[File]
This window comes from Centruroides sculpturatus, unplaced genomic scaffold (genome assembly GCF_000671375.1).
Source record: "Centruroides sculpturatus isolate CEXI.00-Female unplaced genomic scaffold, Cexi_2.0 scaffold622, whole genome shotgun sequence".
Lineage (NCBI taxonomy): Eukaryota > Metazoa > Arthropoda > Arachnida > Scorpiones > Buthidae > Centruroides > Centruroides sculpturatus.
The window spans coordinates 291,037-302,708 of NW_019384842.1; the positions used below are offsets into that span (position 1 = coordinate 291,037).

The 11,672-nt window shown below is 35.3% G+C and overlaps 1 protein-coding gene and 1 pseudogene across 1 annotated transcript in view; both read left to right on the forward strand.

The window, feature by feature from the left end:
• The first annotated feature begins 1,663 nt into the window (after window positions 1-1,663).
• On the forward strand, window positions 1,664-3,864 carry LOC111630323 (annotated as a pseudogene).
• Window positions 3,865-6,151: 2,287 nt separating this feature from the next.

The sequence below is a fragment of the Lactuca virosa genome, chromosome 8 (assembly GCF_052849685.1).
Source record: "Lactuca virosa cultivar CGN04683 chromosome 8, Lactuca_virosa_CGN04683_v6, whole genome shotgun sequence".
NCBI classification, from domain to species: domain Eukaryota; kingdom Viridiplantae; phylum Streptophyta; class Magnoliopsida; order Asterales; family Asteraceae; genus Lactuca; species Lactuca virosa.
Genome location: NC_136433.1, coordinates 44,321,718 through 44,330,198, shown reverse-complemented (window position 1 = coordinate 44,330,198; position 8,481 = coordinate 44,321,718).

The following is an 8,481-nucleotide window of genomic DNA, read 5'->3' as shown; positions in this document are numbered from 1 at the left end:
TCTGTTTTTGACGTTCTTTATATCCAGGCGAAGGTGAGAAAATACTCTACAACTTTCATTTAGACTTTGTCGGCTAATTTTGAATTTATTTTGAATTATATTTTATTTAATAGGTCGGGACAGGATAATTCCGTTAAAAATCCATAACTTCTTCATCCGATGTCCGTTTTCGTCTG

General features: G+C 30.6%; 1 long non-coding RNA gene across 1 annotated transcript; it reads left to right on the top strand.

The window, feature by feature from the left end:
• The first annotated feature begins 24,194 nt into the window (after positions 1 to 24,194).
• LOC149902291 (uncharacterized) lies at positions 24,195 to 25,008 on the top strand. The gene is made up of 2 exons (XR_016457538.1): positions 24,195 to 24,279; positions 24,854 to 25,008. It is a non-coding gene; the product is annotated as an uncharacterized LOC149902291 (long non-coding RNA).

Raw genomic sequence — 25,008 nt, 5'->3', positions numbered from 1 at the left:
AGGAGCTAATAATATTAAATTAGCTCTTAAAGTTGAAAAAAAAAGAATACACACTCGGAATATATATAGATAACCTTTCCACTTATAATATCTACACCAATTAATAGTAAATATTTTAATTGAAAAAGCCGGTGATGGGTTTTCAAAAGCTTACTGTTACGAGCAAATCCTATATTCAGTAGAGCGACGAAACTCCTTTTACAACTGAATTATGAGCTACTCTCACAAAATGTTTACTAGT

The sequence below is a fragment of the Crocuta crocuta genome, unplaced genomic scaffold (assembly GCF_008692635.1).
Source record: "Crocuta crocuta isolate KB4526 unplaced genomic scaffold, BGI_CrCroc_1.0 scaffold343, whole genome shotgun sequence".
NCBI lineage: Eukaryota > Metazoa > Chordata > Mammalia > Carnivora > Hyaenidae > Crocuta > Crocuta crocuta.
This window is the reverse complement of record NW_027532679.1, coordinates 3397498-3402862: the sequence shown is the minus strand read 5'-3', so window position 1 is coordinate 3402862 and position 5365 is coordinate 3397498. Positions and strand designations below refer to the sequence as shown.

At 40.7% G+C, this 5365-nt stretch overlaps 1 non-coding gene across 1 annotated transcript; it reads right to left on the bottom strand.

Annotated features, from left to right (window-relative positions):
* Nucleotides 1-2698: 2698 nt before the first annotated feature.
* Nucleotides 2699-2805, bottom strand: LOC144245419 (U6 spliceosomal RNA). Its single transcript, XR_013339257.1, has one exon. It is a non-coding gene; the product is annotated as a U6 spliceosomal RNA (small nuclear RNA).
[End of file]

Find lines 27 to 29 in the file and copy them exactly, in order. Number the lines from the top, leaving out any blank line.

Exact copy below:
Annotated features, from left to right (window-relative positions):
* Nucleotides 1-2698: 2698 nt before the first annotated feature.
* Nucleotides 2699-2805, bottom strand: LOC144245419 (U6 spliceosomal RNA). Its single transcript, XR_013339257.1, has one exon. It is a non-coding gene; the product is annotated as a U6 spliceosomal RNA (small nuclear RNA).